Below is the build record tracking the build of my NG TC V8 kit car. The pictures start on the following pages: this page, next page.
When I built this I wanted to actually build and make the parts to complete the car. As the NG company has advanced it is now possible to buy "off the shelf" most of the car and just bolt it together (almost) a bit like the Westfield (a Mechano style kit with predrilled holes and whole assemblies already done for you; built it in a weekend - not really what I wanted). For me I wanted the challenge of working out how to do things, finding my own solutions and hopefully improving the car such that it suited me. With the new SVA it probably saw the end of an era of truly home built cars; good from a safety point of view but disastrous for freedom to express individuality (big brother 1984 takes one step closer).
The NG uses MGB parts, mainly for suspension and drive train or you can buy the bespoke suspension; although for road use the MGB parts are very good and you get more handling for your dosh by buying some decent tyres, which you will have to buy anyway. Its like performance tuning, the law of diminishing returns applies, for engines you start with manifold and air filter, with suspension I think you start with tyres. I think that the fancy suspension would be great for a fast V8 for track use but on the road.... well I think it will get more use from the tyre kicking lads talking in the car park, but thats just cynical old me and my tyres are cheap ones!
If you have the time and inclination you can make lots of the parts to finish the kit and source off the shelf bits from various places - its worth shopping around. Getting people to make you one off items is expensive but if you want something different sometimes you have to be at the mercy of those with the tools and know how. The basic kit itself (when I got mine at least) was competitively priced - the major cost come in the extras especially for the V8. Special exhaust, 3 piece wheels and tyres; well you can kiss goodbye to at least £3k there.
Anyway on with the pictures. There is a commentary next to the pictures but where required there may be a link to a more detailed text diary [here <where? put the link in>].
|Donor '74 MGB. 1996
Before I got the kit I sourced the donor parts. This was a mates abandoned restoration project which I had for £300. It was half dismantled and I got back about half the cost in reselling the bits I didn't want.
|Not much left of the MGB. Mostly the axles. The engine was from a Rover SD1.|
|Most of the kit fitted in my Dad's van. Some of the odd bits like bonnet fitted in my Morris. The chassis went into the garage when we got home and I sprayed on two coats of chassis black before the winter set in. I was not too pleased with the primer / metal preparation that the factory had done. I should have stripped it off and done it properly.|
|The body tub and some bits. All in my dining room. Well it was winter time and I wanted to get on with it in the warm. Quite a bit of preparation was done inside. Most of the holes were drilled and the layout of everything planned.|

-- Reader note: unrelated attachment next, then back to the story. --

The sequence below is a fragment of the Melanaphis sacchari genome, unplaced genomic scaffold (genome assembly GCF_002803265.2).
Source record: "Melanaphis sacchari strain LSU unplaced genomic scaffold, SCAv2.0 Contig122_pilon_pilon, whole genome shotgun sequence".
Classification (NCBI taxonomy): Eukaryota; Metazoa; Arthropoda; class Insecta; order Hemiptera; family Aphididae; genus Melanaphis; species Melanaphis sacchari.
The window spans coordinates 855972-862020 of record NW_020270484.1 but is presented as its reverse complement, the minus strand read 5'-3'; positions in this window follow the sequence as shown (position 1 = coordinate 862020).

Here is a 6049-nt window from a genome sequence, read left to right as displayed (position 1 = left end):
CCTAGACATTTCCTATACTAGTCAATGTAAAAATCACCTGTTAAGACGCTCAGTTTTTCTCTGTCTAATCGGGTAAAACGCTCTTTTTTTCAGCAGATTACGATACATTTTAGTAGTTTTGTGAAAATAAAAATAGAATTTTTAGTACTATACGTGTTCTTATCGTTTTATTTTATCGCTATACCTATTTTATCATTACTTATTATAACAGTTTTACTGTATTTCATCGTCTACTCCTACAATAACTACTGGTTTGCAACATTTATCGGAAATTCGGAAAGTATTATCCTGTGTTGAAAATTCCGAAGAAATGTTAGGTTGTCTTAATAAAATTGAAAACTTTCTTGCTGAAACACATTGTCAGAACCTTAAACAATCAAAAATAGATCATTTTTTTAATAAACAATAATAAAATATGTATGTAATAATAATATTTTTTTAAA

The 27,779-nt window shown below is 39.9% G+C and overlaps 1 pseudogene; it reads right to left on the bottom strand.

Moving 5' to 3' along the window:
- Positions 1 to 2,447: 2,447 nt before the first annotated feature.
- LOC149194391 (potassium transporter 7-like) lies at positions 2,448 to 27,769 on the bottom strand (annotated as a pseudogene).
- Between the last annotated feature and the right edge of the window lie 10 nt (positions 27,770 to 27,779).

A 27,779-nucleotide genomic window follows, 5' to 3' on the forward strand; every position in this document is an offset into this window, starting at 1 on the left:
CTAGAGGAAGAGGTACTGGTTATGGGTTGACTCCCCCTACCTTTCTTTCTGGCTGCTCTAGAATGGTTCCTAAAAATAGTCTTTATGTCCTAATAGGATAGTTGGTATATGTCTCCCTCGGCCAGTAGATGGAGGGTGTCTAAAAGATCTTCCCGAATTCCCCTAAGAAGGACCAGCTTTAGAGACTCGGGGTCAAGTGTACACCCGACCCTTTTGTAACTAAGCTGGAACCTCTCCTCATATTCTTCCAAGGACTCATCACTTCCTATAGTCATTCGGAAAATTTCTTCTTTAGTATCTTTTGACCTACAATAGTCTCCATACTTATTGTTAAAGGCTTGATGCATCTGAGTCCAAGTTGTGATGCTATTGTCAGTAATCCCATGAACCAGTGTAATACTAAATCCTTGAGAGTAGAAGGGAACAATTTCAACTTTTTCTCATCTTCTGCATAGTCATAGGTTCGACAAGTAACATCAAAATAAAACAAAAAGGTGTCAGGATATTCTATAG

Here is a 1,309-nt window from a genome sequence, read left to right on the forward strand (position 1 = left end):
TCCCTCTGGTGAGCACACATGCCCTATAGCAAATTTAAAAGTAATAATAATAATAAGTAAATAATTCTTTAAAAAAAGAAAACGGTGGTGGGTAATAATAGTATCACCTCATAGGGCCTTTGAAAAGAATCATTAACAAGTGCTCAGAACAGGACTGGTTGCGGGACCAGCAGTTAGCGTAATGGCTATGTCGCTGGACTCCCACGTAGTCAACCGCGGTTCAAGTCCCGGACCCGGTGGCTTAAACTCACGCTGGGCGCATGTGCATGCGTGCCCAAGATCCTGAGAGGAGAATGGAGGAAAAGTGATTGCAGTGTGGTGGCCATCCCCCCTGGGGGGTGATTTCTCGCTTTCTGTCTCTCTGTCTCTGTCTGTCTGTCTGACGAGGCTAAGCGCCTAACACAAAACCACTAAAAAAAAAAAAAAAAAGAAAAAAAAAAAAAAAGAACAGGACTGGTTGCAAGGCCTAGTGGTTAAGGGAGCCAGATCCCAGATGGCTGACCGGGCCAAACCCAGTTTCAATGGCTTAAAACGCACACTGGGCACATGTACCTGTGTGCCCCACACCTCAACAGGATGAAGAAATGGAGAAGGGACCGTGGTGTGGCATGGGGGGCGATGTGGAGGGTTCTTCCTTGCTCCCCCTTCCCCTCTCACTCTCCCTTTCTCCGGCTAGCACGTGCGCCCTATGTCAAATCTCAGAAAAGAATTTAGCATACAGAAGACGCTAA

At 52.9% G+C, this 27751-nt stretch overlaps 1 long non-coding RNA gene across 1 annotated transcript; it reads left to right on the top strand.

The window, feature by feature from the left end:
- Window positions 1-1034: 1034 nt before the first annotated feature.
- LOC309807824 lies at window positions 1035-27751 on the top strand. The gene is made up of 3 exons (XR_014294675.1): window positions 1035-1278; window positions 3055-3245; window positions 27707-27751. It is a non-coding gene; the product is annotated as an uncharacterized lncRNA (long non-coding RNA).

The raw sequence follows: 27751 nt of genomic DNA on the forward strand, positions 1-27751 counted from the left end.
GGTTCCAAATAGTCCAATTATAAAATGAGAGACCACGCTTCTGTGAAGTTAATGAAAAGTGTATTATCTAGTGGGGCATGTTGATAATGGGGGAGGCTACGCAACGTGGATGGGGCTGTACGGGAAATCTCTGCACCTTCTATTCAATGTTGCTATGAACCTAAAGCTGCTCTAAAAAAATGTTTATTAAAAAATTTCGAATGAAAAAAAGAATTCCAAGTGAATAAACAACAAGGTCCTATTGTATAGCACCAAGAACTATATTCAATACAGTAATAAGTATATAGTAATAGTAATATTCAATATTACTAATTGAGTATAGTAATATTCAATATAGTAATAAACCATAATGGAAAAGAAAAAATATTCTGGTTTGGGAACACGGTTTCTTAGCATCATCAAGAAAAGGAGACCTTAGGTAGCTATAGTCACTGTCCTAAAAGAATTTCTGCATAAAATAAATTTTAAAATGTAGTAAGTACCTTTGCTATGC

|More bits and bobs. They are where the tub was above - over the Christmas break they made a great Christmas tree stand!|
|Making the dashboard, it is English walnut (not the cheaper American stuff!). This was not as hard to do as I thought, but finding some suitable varnish was difficult. After a few attempts I settled on using single pack cellulose lacquer. It has (two years on) cracked up the centre join. I think this is caused by movement in the wood and damp.|
|Fitting the dashboard. Although I got it all to fit together, it almost didn't as the body changes shape when bolted down to the chassis. There is a 1/4 inch gap at each end of the dash - luckily it's covered by the trim.|
|The dash and wiring I also did over the winter. Reusing the MGB wiring loom is not possible (too many bits in different places) so I made my own. The square bit in the middle is the fuse/relay platform; it's hinged for access when in the car (see later pic). It hangs from bracing between the dash and bulkhead. (just visible by the centre gauges).|
|Almost done, just needs loom wrapping round the wire bundles. One mistake I made was not leaving enough slack on the wires that go along the back of the dashboard. I hope I don't have to alter any of it.|
|I sand blasted and wire brushed clean all the axle bits. They then got an etch prime and two coats of chassis black. All were sprayed.|
|IThe underside of the tub was sprayed ready for fitting to the chassis. I did this before building up the chassis so that the paint had time to set really hard.|
|In order to get things lined up the engine is fitted before the tub. Biggest problem here is that the engine mounts on the chassis have a hole each for the rubber mounts and after a days work we decided that it's impossible to fit without expanding the holes into slots.|
|Chassis build up. Very rewarding bit this as all those carefully prepared bits finally start to look like something that will roll along. Brake pipes, battery wire, fuel pipe are all added now along the inside edge of the inner chassis rails. Careful measurements so that the pipes will turn up the tub at the right point (see pic below).|
|Fitting of the tub. For the V8 setup the gearbox fouls the tunnel so some access holes have to be cut in. No mention of this in the manual but a quick phone to the club experts and its a well known problem.|
|Smart fuel tank - pity it's under the car!! You can't see any of this as the rear valance covers it up. Note the wiring multi-plug to allow easy valance removal. The straps are made a little too deep so the tank needs spacing out from the body and I also bent the straps so they spring against the tank.|
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